Well you are in luck as we will check out what you need to start fly fishing and show the bare minimum to get you started and not break the bank. One option in starting is to look at fly fishing kits for beginners These kits have all of the equipment that is required to get you started. Before exploring what kits are available lets look at the equipment you will need.
A fly fishing outfit comprises of a fly rod, a fly reel, a fly line, backing line, leader material and flies. This is the bare minimum required, on top of that a cap or hat and a pair of sunglasses or eye protection is essential for your safety. Items of clothing and waders I would forget about for now as these are not essential and can be purchased when you feel you are prepared to take the sport to the next level.
“Best Fly Fishing Combos”
One of the main groups of trout fly pattern is dry fly. These are tied with a bushy appearance sometimes with a split wing sitting tied in spinner style. A great material used on many patterns is CDC or cul-de-canard or duck’s bottom as it is close to the preen gland on the duck it is very buoyant and good to use on dry flies. As the name suggests the fly is to remain dry so floats on top of the water. Lets look at dry trout fly patterns the differences and how to fish them.
Some fly fishing anglers feel the pinnacle of fly fishing is the visual nature of dry fly fishing. You cast the fly it lands on the water you watch you fly move in the current and then you watch as a trout inhales your fly. This visual nature is very exciting and one that bring the fly fishing angler back again and again to fish. I have to agree it is a brilliant way to fly fish for trout or other species. (more…)
There are only two types of trout fishing flies light and dark within these there are many sub categories and types including dries, nymphs, sedges, midges, daddies, bumbles, and many more. One of the main groups and the one we are interested here in is wet trout fly patterns.
It would probably be accurate to say that wet fly fishing is the most practiced in the world. Beginners would normally start with these as they are easy to get used to and very attractive to fish so the catch rate is high. It would also be true to say that armed with only a few wet trout fly patterns can set you up for fishing a large number of species. (more…)
Another major difficulty when fly fishing is dealing with the problem of crosswinds. These can cause havoc with your fly casts and can be very dangerous to yourself, your fishing buddies or guides. These winds can push a fly into your direction which could possibly put an eye out or embedded in your head, not a happy thought. My advice if in doubt at all when casting in windy conditions just pack up and go home as its just not worth risking a serious injury. Cross winds are a problem but we can alter the way in which we cast to deal with this so we can continue to fly fish safely. Lets discuss these changes so we can continue fly casting with crosswinds. (more…)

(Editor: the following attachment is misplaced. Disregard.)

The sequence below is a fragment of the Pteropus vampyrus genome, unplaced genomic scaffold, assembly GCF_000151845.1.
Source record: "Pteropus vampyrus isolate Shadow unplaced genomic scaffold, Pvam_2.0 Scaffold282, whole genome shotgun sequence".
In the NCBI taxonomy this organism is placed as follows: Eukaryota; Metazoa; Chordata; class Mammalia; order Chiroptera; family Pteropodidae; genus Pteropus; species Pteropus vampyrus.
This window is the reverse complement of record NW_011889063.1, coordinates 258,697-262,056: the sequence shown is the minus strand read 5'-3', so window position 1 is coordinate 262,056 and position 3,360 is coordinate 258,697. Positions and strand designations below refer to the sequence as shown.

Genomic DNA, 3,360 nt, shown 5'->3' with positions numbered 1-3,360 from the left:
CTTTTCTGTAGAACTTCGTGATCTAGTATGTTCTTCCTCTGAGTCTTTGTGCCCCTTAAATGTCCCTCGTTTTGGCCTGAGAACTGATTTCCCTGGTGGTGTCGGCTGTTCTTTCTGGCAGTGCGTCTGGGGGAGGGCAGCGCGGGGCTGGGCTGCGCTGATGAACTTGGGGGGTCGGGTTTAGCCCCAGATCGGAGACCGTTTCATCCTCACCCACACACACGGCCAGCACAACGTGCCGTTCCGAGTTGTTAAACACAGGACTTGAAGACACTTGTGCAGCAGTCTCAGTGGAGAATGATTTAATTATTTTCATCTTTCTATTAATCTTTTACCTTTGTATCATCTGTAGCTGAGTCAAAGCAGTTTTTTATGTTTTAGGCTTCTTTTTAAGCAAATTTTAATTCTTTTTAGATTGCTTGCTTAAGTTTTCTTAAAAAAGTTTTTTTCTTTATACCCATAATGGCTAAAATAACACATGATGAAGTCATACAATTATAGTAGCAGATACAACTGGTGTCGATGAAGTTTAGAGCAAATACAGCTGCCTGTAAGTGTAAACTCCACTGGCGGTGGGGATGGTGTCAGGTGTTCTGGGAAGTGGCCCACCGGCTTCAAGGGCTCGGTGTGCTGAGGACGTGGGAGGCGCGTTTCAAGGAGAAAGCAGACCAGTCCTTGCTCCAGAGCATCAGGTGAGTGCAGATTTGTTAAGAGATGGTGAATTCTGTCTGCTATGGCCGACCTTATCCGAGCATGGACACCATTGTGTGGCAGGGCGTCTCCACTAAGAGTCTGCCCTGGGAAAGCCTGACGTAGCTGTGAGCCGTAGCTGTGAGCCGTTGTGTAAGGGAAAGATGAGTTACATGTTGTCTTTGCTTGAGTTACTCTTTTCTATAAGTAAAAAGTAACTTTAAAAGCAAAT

One of the major problems you will encounter when fly fishing is having to cast into the wind. At times it is impossible to get away from it. Say you are on one side of the lake and the wind is coming directly towards you. It is almost impossible to get your cast further than 10-15ft out in front of you or so it would seem. However with a few adjustments to your casting stroke you can make that cast further into the lake and get into the target location where the fish are feeding. (more…)
Do you struggle to get your flies out to trout that are showing just out of reach say about the 20-30 yard distance? If so you are not alone. I too was only able to make short casts that reached about twice the length of the rod away and struggled to get to those lying fish that always seemed to know where they were safe away from my reach. Well its not impossible to get your cast to reach 30 yards you just need to learn distance fly casting techniques. (more…)
Have you ever went to the river to try and catch a timid trout only to spook it time and time again because you cannot get you fly to the target area without disturbance? Then this cast is what you need.
Technically not a fly fishing cast but an aerial line mend the reach mend allows a lot of slack fly line to be introduced to the fly fishing cast so you can present a fly without any drag during the drift downstream. When learnt correctly it allows the fly fishing angler to add the mend to the fly line before the fly hits the water so there is no disturbance to it from that point on and you maximize your casting drift for potential takes. (more…)